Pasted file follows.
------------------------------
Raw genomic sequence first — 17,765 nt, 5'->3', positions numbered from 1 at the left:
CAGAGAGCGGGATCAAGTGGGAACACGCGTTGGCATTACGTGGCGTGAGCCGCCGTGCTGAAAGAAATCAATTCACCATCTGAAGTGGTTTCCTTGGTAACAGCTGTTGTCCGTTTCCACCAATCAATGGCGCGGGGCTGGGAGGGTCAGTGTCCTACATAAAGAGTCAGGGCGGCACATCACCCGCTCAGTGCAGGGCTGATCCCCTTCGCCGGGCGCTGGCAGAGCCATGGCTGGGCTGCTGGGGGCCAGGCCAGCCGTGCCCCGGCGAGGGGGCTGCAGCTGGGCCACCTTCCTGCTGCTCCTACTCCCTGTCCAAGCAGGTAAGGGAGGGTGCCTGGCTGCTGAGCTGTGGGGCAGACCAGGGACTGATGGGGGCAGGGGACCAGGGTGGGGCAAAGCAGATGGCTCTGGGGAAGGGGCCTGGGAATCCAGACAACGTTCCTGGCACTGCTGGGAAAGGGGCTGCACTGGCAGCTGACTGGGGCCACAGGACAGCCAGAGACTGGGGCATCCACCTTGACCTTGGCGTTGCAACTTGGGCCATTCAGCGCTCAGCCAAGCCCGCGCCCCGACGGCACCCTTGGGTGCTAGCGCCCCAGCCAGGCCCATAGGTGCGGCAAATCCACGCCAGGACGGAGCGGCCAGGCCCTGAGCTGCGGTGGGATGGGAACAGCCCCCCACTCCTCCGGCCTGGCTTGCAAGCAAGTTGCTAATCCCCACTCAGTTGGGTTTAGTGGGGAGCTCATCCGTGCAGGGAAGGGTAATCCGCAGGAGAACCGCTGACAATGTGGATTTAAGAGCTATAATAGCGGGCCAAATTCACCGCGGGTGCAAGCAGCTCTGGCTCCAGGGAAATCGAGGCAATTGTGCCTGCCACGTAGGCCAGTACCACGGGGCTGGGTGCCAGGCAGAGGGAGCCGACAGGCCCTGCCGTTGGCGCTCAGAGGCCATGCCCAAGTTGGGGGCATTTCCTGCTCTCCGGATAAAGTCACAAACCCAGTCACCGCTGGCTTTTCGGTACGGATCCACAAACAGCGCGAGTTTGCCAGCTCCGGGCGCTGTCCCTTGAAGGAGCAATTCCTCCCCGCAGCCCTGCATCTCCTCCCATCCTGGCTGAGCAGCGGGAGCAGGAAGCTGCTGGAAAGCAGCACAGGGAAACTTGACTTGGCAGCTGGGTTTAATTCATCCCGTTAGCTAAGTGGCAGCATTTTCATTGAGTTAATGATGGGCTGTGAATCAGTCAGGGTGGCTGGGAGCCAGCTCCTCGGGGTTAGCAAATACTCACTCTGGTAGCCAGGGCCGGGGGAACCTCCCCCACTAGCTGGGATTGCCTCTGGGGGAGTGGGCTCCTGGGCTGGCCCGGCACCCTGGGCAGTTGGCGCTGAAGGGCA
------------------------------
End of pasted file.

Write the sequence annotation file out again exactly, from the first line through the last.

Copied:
Raw genomic sequence first — 17,765 nt, 5'->3', positions numbered from 1 at the left:
CAGAGAGCGGGATCAAGTGGGAACACGCGTTGGCATTACGTGGCGTGAGCCGCCGTGCTGAAAGAAATCAATTCACCATCTGAAGTGGTTTCCTTGGTAACAGCTGTTGTCCGTTTCCACCAATCAATGGCGCGGGGCTGGGAGGGTCAGTGTCCTACATAAAGAGTCAGGGCGGCACATCACCCGCTCAGTGCAGGGCTGATCCCCTTCGCCGGGCGCTGGCAGAGCCATGGCTGGGCTGCTGGGGGCCAGGCCAGCCGTGCCCCGGCGAGGGGGCTGCAGCTGGGCCACCTTCCTGCTGCTCCTACTCCCTGTCCAAGCAGGTAAGGGAGGGTGCCTGGCTGCTGAGCTGTGGGGCAGACCAGGGACTGATGGGGGCAGGGGACCAGGGTGGGGCAAAGCAGATGGCTCTGGGGAAGGGGCCTGGGAATCCAGACAACGTTCCTGGCACTGCTGGGAAAGGGGCTGCACTGGCAGCTGACTGGGGCCACAGGACAGCCAGAGACTGGGGCATCCACCTTGACCTTGGCGTTGCAACTTGGGCCATTCAGCGCTCAGCCAAGCCCGCGCCCCGACGGCACCCTTGGGTGCTAGCGCCCCAGCCAGGCCCATAGGTGCGGCAAATCCACGCCAGGACGGAGCGGCCAGGCCCTGAGCTGCGGTGGGATGGGAACAGCCCCCCACTCCTCCGGCCTGGCTTGCAAGCAAGTTGCTAATCCCCACTCAGTTGGGTTTAGTGGGGAGCTCATCCGTGCAGGGAAGGGTAATCCGCAGGAGAACCGCTGACAATGTGGATTTAAGAGCTATAATAGCGGGCCAAATTCACCGCGGGTGCAAGCAGCTCTGGCTCCAGGGAAATCGAGGCAATTGTGCCTGCCACGTAGGCCAGTACCACGGGGCTGGGTGCCAGGCAGAGGGAGCCGACAGGCCCTGCCGTTGGCGCTCAGAGGCCATGCCCAAGTTGGGGGCATTTCCTGCTCTCCGGATAAAGTCACAAACCCAGTCACCGCTGGCTTTTCGGTACGGATCCACAAACAGCGCGAGTTTGCCAGCTCCGGGCGCTGTCCCTTGAAGGAGCAATTCCTCCCCGCAGCCCTGCATCTCCTCCCATCCTGGCTGAGCAGCGGGAGCAGGAAGCTGCTGGAAAGCAGCACAGGGAAACTTGACTTGGCAGCTGGGTTTAATTCATCCCGTTAGCTAAGTGGCAGCATTTTCATTGAGTTAATGATGGGCTGTGAATCAGTCAGGGTGGCTGGGAGCCAGCTCCTCGGGGTTAGCAAATACTCACTCTGGTAGCCAGGGCCGGGGGAACCTCCCCCACTAGCTGGGATTGCCTCTGGGGGAGTGGGCTCCTGGGCTGGCCCGGCACCCTGGGCAGTTGGCGCTGAAGGGCA